Basic survival kicked in while I worked and listened to the blow-by-blow on the radio, as the twin towers fell: it was quite unreal. Or, at least it felt unreal because I had never been in the time/space of such a disaster – descriptions of the jumpers falling to their deaths by ones and twos, holding hands for the oh-so-brief rest of their lives. But the sounds and images that probably affected me the most from 9/11 were the reports of how people trapped in the burning towers and in the doomed planes managed to get a final message across to loved ones before dying. If you are still not convinced that technologies like the cellular phone or instant messaging have drastically changed our world, consider that never before in history could ‘last words’ have been communicated over great distances with such immediacy. I can’t imagine either the agony of speaking to a loved one knowing I only had minutes to live – or of being on the receiving end impotently hearing last words through the ether, incapable of doing anything at all.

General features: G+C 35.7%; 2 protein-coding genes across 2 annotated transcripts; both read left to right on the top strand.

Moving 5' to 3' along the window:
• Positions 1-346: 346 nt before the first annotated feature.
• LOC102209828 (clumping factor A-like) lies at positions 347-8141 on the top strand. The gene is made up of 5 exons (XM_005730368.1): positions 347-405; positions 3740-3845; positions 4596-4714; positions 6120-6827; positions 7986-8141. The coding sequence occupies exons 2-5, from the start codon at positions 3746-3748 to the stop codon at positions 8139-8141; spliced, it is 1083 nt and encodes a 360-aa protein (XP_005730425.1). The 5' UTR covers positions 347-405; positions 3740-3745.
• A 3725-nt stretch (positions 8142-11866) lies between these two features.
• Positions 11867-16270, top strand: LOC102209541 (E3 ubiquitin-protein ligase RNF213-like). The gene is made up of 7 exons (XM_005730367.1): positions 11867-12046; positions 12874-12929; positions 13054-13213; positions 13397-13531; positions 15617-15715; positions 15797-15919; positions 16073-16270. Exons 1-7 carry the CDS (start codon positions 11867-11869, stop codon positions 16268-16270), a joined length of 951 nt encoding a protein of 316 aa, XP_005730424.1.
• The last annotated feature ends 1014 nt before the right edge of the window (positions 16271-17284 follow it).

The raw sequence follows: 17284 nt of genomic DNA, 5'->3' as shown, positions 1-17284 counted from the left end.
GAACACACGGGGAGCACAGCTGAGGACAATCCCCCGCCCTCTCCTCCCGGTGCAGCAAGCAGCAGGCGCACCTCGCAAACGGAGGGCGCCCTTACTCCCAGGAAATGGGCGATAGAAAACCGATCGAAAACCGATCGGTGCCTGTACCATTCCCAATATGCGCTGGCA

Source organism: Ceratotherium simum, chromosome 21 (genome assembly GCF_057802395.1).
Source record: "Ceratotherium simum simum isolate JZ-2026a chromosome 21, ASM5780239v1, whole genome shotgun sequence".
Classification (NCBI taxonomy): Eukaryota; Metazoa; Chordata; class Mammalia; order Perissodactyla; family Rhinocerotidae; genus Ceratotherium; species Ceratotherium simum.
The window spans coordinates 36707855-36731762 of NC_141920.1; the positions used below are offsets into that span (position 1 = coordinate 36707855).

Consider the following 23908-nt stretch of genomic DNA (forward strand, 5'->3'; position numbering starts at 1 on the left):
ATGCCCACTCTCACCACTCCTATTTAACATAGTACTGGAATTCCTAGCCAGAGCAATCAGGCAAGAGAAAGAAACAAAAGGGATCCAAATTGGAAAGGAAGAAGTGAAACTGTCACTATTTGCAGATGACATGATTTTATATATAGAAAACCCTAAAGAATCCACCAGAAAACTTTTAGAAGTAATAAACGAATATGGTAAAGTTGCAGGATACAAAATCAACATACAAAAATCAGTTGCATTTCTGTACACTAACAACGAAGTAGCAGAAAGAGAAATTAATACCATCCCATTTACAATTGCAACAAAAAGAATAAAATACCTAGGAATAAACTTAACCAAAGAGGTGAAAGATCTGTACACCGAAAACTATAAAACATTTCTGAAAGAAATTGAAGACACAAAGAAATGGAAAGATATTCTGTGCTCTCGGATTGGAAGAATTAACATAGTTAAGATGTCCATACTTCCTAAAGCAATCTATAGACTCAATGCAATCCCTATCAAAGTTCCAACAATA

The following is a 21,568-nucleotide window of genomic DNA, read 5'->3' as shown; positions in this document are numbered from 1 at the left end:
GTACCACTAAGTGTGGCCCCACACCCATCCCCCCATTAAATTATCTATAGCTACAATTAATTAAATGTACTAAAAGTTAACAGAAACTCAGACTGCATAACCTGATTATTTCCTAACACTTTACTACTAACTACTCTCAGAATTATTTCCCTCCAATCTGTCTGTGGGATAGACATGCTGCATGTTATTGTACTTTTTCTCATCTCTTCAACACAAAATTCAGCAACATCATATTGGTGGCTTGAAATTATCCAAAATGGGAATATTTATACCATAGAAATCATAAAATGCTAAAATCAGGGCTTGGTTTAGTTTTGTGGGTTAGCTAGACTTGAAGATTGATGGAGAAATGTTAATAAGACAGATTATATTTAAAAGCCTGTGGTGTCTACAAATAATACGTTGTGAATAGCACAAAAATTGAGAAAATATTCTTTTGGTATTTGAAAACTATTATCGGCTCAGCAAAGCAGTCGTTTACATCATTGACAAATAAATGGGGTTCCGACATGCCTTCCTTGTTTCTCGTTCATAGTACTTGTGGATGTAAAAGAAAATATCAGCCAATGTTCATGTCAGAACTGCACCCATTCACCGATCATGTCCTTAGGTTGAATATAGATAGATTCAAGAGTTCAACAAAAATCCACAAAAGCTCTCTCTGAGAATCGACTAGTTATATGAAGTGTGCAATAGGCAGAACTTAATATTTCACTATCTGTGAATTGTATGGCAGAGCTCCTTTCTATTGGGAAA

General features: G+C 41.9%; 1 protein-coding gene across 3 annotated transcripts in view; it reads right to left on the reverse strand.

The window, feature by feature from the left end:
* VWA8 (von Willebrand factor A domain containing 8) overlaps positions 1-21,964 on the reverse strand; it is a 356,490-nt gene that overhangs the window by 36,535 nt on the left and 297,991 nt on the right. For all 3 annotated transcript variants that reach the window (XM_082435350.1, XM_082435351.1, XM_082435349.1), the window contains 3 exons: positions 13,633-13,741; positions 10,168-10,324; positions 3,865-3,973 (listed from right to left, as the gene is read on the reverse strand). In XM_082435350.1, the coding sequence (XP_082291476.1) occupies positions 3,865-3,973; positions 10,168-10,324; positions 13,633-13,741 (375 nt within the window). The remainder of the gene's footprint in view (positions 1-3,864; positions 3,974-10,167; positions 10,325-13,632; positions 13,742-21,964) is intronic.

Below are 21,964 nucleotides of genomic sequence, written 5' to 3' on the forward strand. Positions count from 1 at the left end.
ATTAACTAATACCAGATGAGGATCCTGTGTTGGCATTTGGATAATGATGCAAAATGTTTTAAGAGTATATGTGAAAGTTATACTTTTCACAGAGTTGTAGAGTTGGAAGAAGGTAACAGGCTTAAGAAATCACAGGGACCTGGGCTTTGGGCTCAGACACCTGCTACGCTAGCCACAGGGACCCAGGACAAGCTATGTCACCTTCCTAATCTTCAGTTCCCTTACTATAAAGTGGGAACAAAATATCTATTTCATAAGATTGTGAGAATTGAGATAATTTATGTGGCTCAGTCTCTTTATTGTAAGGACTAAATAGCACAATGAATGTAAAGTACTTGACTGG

My partner and I were in communication every few minutes on the cell phone to keep track of our whereabouts, since phone service was cut off to most parts of the city. We were lucky; we did not personally know anyone who died in the disaster. Not so my partner’s cousin who lives in northern New Jersey, for whom 9/11 was an entirely different and much more personal matter. She works at a large insurance firm in Metropark-Iselin, NJ, and the burning towers and plume of debris from the WTC site were not images on television or descriptions on the radio, but rather a very real scene visible from her office window. She told us how everyone on the floor piled up to the windows to watch the fire and destruction in real time, while it simulcast on television, internet and radio in the myriad cubicles. Because of her line of work, she knew dozens - perhaps hundreds – of the dead.